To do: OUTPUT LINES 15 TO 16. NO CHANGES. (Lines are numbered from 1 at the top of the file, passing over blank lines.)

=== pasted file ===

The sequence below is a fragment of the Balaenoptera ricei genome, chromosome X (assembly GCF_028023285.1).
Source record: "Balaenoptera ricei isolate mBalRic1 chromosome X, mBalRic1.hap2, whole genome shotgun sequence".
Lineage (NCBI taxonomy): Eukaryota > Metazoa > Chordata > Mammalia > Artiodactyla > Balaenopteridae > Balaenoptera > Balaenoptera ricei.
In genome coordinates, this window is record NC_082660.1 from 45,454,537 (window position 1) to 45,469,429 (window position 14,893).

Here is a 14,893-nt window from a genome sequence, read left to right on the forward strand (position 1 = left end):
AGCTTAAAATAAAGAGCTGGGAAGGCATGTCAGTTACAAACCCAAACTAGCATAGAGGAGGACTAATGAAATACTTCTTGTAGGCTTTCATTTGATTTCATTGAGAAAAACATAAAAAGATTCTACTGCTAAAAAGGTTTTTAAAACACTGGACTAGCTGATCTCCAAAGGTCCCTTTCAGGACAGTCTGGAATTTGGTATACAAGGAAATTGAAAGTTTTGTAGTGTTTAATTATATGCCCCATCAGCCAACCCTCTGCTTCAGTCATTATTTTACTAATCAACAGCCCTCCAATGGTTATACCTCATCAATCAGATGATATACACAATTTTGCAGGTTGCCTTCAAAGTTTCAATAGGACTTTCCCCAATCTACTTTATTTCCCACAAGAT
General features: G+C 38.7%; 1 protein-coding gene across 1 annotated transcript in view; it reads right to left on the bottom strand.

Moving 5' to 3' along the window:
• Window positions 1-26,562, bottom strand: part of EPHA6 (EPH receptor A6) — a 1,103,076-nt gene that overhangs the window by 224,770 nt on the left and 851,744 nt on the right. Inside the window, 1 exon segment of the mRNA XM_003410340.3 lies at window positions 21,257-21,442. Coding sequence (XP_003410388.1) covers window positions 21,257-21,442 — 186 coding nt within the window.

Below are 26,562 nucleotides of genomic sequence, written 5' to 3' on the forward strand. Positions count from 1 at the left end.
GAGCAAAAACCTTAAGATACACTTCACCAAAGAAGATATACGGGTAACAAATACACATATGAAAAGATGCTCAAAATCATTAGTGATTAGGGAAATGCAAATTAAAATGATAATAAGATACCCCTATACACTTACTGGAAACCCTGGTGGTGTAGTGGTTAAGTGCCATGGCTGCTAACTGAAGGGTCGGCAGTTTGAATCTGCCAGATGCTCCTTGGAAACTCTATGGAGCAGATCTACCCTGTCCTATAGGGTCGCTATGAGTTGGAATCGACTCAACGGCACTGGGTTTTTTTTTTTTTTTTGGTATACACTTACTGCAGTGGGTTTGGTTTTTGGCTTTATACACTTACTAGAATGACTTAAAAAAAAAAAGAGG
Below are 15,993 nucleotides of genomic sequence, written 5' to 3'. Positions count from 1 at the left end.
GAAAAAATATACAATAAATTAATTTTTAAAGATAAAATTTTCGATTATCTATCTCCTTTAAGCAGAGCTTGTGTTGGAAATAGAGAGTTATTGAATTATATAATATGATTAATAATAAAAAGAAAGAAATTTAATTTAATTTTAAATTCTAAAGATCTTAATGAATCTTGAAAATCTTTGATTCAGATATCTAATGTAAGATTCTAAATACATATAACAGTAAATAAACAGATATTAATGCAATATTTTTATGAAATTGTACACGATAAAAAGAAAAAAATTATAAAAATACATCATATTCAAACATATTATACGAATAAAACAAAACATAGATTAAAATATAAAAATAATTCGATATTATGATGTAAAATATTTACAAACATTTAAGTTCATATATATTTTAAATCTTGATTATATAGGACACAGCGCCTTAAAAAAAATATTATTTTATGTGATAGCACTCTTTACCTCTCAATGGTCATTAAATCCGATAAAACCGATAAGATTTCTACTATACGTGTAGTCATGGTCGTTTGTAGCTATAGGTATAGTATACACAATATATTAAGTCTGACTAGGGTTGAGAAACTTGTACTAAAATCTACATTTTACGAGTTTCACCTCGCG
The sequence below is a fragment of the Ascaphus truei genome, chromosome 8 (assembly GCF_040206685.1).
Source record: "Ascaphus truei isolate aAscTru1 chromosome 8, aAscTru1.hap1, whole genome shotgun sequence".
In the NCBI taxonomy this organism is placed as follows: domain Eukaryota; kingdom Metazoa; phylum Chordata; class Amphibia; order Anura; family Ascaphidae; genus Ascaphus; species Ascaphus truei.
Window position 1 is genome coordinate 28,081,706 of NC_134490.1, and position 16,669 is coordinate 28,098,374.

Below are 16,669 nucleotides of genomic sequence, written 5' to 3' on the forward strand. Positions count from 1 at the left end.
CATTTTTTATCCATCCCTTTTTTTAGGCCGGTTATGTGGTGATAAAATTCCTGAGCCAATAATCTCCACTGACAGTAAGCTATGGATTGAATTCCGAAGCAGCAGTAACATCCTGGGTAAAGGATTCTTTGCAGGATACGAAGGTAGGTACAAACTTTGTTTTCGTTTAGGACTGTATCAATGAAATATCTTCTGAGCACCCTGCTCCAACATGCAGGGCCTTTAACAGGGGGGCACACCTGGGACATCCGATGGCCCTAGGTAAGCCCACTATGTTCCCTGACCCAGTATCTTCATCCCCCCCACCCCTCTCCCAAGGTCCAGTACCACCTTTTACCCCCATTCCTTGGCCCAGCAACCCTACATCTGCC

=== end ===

Source record: "Ascaphus truei isolate aAscTru1 chromosome 8, aAscTru1.hap1, whole genome shotgun sequence".
In the NCBI taxonomy this organism is placed as follows: domain Eukaryota; kingdom Metazoa; phylum Chordata; class Amphibia; order Anura; family Ascaphidae; genus Ascaphus; species Ascaphus truei.